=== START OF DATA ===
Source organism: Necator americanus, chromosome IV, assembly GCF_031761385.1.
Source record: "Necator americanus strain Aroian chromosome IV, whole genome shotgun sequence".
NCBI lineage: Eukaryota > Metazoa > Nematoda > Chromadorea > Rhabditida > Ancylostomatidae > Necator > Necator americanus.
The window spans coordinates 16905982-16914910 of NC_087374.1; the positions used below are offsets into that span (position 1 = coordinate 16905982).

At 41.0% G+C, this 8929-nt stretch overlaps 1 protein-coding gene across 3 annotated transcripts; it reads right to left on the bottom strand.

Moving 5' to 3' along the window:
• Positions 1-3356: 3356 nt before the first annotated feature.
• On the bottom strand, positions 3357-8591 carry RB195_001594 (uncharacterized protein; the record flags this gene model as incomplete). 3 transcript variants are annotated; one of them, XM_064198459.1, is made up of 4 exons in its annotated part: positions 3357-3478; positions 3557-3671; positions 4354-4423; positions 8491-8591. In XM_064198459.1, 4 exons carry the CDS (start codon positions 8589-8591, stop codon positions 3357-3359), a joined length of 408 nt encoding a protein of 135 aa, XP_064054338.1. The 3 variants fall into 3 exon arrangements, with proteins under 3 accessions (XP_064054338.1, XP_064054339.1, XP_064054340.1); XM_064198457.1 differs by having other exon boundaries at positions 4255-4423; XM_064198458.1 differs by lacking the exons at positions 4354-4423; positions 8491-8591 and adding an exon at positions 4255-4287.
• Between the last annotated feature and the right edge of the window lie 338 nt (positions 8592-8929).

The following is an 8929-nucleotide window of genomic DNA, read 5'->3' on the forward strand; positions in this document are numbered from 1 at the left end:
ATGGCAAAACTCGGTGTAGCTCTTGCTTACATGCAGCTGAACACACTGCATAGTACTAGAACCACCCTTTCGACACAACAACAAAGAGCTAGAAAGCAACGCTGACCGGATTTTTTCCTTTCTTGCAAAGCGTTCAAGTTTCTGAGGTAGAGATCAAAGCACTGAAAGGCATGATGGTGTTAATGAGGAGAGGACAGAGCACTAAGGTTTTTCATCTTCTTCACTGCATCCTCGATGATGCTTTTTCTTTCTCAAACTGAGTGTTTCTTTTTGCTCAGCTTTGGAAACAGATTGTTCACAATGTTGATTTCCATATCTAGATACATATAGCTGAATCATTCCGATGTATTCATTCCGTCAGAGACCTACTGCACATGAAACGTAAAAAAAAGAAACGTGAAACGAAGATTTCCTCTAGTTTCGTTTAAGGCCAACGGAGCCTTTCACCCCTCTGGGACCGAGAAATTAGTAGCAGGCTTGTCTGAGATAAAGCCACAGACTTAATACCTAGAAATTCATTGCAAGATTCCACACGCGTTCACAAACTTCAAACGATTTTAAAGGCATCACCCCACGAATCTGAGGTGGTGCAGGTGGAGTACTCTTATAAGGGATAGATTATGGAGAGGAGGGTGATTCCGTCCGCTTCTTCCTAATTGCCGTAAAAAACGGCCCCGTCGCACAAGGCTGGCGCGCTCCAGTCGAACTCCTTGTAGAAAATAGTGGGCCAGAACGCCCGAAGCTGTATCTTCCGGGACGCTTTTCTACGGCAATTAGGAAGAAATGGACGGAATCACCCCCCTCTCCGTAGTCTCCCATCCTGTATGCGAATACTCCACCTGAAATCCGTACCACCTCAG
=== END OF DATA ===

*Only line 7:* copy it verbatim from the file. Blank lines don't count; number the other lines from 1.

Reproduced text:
• Positions 1-3356: 3356 nt before the first annotated feature.